“Religious man was born to be saved, psychological man is born to be pleased.”
[Philip Rieff, The Triumph of the Therapeutic: Uses of Faith after Freud]
Who hasn’t cried watching “Old Yeller” or reading “Where the Red Fern Grows?” C’mon man! Admit it, you cried your little eyes out. Just because tears and snot are flowing, does that make those stories true? Of course not, they are fiction! Our emotions don’t make something true. How you or I feel about something does not indicate whether it is true or not.
Understanding this cultural moment
Over the last 100 years, western culture has shifted away from commonly held understanding about how an individual sees himself in relationship to his society. The modern individual’s gaze is now directed inward. Modern man is a “Psychological Man on an inward quest for personal psychological happiness.” (Carl Trueman). This cultural shift did not happen over night. It’s been underway for a couple hundred years. We live in a post-modern culture where all human experience has been psychologized. The Christian nor the church is immune.
Today, many Christians place feelings (emotions) on equal footing as truth. Then, they construct a false equivalence to support their position. At best it’s mistake, at worst it’s an appeal to emotion.
“When he (Jesus) saw the crowds, he had compassion for them, because they were harassed and helpless, like sheep without a shepherd.” (Matthew 9:36)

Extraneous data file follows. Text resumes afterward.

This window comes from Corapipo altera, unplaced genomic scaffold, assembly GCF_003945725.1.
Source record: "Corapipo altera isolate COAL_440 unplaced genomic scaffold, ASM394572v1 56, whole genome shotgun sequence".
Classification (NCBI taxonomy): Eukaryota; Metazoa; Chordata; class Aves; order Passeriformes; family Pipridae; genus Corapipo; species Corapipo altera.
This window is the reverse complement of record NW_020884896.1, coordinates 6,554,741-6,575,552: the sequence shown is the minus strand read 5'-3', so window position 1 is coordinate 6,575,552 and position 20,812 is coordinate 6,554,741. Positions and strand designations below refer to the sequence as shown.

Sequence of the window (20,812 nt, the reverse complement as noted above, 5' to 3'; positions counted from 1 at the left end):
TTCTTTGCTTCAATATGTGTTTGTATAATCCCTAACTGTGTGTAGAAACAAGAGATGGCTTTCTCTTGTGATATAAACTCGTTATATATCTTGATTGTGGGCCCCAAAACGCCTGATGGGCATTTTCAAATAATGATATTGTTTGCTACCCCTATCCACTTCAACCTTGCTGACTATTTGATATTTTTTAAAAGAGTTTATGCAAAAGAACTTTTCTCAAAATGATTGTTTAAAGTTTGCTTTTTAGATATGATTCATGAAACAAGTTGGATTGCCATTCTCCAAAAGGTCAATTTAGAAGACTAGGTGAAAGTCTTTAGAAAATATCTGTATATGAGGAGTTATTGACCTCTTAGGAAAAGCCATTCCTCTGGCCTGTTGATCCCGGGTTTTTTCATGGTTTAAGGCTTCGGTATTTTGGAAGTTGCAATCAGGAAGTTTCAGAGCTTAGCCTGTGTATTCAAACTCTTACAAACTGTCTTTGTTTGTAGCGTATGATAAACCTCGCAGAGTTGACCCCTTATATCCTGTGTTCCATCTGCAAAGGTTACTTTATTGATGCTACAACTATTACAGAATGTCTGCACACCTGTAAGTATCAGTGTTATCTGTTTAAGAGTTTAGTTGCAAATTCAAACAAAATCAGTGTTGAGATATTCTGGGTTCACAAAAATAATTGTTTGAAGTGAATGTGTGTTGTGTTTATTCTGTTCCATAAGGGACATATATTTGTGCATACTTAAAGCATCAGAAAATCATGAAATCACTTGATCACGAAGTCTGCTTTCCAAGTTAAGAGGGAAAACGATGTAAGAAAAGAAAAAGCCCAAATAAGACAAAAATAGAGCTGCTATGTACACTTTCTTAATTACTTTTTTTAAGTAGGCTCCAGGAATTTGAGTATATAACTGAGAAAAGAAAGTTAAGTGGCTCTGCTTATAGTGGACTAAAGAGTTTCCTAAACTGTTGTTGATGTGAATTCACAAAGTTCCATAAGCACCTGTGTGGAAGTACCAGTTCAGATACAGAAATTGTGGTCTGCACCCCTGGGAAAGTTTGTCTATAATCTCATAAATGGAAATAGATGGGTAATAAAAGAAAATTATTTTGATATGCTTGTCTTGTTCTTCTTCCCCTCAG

“Compassion” in the original Greek is σπλαγχνίζομαι, splanchnizomai – meaning, to have the bowels yearn, – to feel sympathy, to pity.
When emotion (e.g. compassion) is given equal footing as truth, it easily becomes a modern heresy. A psychologized hermeneutic that serves the psychological well-being of modern man results in moralistic weekly therapy sessions on Sunday mornings and we call it ‘church.’ In other words, we make the Bible all about ourselves. We unintentionally shift the story of the Bible away from God and toward ourselves to feel better about ourselves.
Truth is not an experience… Truth just is.
John 18:37 is crystal clear. Jesus was born to bear witness to the truth (not our emotions). “For this purpose I was born and for this purpose I have come into the world—to bear witness to the truth.” The truth is Christ is King, not me.
In John 14:6, “Jesus said to him, “I am the way, and the truth, and the life…” Jesus did NOT say “I am the way, and the feeling, and the life…”
I’m convinced that Jesus “had compassion” (Mt 9:36) because he fully understood the ugly truth about sin, the fallen human condition and what he was going to do about it. His emotional reflex to reality was grounded in truth. Our emotions should be grounded in truth as well. Not the other way around. When I see a fallen situation for what it truly is, it should create in me a proportionate emotional response.
One danger we modern Christians face is unintentionally psychologizing scripture to align or validate our feelings. Then we claim “because I feel this way, this must be true!”
The good news is that we can point each other to the truth of God’s Word. His Word is the truth about reality. Nothing can or will ever change that. The truth we believe is grounded in an unchangeable God who loves us and sent His only Son to bear witness to the truth and save us from the ugly truth of sin. Jesus Christ demonstrated real and raw emotions – yet was without sin. His emotions were grounded in truth because that is who he is (he is the truth). We need to help each other remember that!
“And the Word became flesh and dwelt among us, and we have seen his glory, glory as of the only Son from the Father, full of grace and truth.”
– John 1:14
*This is a personal blog. The opinions expressed here do not necessarily represent those of my employer or my church. The opinions of expressed by guest authors and commenters do not necessarily represent my opinions.